Re: [rtcweb] Requesting "SDP or not SDP" debate to be re-opened

"Matthew Kaufman (SKYPE)" <> Wed, 19 June 2013 18:05 UTC

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From: "Matthew Kaufman (SKYPE)" <>
To: Peter Thatcher <>
Thread-Topic: [rtcweb] Requesting "SDP or not SDP" debate to be re-opened
Date: Wed, 19 Jun 2013 18:04:32 +0000
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Subject: Re: [rtcweb] Requesting "SDP or not SDP" debate to be re-opened
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All of what you say below is true, but this is entirely backwards from how web page authors are supposed to interact with the browser.

Imagine if displaying JPEG images in the page were equally possible, if you wanted to munge a bunch of strings, but otherwise you were out of luck.

Matthew Kaufman

(Sent from my iPhone)

On Jun 19, 2013, at 9:41 AM, "Peter Thatcher" <<>> wrote:

On Wed, Jun 19, 2013 at 9:10 AM, Iñaki Baz Castillo <<>> wrote:
Hi Peter, for now just some comments (I agree that more use cases and
other considerations must be provided):

>> I don't think that the discussion is just about "SDP O/A usage in the
>> API". We don't want a replacement for SDP, nor a new representation of
>> SDP, nor to deal with blob strings between the JS layer and the WebRTC
>> layer.
> Please at least agree with Christer that this is about the API, not about
> the signalling wire format.  The API already allows whatever signalling wire
> format you want,

IMHO that is not entirely true.

First of all, whichever the signaling protocol is, it must accomplish
with SDP O/A semantics (since it must carry a SDP and receive a SDP to
establish the communication).

API calls must use the SDP O/A, but what goes on the wire doesn't have to be.  With enough SDP hackery, you can do whatever you want over the wire, including not use O/A semantics.

Second: Indeed the current spec does not mandate what should be sent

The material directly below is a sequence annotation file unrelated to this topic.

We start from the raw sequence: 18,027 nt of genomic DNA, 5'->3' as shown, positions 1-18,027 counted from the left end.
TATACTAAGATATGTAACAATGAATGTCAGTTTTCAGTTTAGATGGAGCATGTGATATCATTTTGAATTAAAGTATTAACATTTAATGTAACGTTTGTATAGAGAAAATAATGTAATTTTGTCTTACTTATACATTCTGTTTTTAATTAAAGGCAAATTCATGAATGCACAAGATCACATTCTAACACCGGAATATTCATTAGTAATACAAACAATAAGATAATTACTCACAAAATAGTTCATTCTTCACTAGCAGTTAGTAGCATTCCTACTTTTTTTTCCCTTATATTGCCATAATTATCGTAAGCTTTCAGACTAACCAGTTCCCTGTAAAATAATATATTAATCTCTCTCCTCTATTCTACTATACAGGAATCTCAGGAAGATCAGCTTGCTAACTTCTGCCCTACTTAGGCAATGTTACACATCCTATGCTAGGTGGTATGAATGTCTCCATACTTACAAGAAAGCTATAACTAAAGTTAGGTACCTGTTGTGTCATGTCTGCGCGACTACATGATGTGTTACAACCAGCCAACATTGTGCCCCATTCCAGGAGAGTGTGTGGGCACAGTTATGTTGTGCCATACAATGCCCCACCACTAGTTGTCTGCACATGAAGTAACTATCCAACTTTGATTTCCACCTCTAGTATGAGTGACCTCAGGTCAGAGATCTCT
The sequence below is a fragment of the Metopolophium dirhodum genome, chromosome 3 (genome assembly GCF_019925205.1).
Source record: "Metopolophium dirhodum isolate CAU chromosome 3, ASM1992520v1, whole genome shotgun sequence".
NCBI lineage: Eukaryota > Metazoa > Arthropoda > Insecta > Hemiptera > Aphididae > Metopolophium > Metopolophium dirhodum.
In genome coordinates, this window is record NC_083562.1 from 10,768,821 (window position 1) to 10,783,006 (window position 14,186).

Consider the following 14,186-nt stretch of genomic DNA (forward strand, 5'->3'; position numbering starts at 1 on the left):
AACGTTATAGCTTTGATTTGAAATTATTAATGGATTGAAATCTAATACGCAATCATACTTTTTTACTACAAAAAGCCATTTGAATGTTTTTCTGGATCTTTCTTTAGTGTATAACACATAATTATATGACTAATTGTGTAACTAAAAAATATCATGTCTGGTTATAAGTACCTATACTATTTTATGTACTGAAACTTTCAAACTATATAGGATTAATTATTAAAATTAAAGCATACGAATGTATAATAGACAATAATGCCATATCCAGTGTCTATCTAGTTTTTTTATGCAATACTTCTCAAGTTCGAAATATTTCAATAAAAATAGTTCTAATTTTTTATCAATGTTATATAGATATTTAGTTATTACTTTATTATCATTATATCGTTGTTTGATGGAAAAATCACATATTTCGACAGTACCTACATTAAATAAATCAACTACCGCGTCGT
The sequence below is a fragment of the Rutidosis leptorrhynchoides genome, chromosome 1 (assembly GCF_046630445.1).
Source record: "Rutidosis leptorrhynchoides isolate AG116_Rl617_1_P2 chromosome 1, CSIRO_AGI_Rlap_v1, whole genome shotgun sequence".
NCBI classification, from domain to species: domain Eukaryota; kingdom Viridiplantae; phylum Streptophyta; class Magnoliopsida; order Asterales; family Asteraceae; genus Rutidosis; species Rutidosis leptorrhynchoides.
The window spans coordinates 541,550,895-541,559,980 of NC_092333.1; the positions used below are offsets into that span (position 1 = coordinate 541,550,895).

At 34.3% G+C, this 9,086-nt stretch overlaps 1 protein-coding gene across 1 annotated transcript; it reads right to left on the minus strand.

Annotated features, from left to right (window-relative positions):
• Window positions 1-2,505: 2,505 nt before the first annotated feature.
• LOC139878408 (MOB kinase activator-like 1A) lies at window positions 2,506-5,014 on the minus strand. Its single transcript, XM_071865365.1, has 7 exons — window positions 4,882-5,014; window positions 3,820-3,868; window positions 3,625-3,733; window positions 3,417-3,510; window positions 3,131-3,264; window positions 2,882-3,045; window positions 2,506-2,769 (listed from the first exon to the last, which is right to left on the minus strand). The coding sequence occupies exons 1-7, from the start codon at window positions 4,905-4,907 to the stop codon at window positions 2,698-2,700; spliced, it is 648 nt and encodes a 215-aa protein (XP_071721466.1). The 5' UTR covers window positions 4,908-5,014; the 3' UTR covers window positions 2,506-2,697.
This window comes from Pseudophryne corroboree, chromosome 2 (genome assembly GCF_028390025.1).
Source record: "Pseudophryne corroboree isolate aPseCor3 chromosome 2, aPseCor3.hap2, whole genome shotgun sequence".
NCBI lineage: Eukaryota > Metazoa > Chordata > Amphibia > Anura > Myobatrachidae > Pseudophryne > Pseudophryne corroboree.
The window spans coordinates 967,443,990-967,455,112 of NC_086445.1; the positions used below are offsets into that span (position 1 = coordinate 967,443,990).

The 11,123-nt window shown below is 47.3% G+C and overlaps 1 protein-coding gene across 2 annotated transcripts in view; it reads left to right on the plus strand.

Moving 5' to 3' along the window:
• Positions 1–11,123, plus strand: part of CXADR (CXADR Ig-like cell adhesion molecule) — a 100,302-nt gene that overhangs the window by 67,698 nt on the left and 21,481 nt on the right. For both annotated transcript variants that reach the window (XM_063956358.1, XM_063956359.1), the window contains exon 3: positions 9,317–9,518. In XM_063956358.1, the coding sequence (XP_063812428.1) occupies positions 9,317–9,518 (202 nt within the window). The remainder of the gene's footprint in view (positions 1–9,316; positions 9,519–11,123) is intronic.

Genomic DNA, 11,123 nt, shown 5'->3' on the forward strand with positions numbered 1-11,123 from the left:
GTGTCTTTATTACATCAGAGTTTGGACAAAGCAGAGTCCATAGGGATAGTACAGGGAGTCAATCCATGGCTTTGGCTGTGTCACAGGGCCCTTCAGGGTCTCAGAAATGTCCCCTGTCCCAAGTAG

in the wire. In practice that means we can use SIP over WebSocket,
XMPP/Jingle over HTTP, or whatever. But in practice it also means that
we must send a SDP in the wire. The SDP blob string can be
hex-encoded/escaped/mangled/whatever by the JS app, but the SDP blob
string generated by PeerConnection-A should arrive to

A sufficiently smart chunk of JS could call setLocalDescription/setRemoteDescription with SDP that it completely created itself, and send whatever it wants over the wire.

And since such a SDP is generated by the WebRTC
stack and passed to the JS as an unmanageable blob string, the JS app
cannot properly deal with it.

The JS parse the SDP from createOffer/createAnswer, get the info it needs, make decisions and then serialize different SDP back down in setLocalDescription/setRemoteDescription.  It's terribly ugly, but it works.

So, currently WebRTC does not mandate the signaling protocol
in-the-wire, but it does mandate the media signaling protocol
in-the-wire (you need to pass a working SDP to the remote, sure),
something that constrains the signaling protocol itself.

It does not mandate SDP over the wire.  It's possible to write a JS app that gets everything working with no SDP on the wire.  It's anything but pretty, but it works.